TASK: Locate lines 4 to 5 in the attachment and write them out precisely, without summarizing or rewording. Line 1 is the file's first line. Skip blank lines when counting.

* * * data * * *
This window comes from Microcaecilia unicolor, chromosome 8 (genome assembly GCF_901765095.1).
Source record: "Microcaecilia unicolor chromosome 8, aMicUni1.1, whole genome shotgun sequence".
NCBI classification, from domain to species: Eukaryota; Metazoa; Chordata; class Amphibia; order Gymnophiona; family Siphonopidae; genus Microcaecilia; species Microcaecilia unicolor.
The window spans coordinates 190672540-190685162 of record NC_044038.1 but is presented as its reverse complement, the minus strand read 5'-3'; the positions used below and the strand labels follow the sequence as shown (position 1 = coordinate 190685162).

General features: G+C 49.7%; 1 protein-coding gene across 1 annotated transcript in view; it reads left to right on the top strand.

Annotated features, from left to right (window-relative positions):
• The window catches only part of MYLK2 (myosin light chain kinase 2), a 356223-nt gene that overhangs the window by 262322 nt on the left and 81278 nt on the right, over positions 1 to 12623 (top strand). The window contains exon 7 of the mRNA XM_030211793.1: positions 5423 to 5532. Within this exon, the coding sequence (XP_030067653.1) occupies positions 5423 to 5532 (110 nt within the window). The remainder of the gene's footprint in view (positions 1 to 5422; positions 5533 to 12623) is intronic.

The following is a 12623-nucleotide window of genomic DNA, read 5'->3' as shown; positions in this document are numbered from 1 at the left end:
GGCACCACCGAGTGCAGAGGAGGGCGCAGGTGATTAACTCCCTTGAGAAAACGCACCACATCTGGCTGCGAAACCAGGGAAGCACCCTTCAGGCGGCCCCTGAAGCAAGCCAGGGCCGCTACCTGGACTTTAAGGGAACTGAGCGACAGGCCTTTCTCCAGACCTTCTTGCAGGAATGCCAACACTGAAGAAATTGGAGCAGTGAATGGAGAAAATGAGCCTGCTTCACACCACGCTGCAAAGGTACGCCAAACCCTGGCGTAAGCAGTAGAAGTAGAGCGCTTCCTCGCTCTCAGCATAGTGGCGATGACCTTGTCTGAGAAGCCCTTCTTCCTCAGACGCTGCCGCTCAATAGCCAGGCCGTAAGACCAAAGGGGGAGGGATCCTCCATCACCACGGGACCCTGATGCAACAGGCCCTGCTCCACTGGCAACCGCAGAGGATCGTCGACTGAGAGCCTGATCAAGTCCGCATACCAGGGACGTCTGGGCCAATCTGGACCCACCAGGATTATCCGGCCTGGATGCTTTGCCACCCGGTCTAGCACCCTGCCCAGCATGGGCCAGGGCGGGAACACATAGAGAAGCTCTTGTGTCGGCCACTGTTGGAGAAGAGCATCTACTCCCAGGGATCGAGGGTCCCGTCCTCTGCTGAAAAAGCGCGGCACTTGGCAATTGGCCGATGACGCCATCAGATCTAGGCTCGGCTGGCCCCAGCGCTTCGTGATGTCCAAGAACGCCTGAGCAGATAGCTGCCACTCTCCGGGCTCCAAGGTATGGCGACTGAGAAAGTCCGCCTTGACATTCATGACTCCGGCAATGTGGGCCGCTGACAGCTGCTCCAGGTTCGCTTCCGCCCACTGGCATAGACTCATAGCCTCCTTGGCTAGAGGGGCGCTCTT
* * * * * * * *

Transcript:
The window spans coordinates 190672540-190685162 of record NC_044038.1 but is presented as its reverse complement, the minus strand read 5'-3'; the positions used below and the strand labels follow the sequence as shown (position 1 = coordinate 190685162).

General features: G+C 49.7%; 1 protein-coding gene across 1 annotated transcript in view; it reads left to right on the top strand.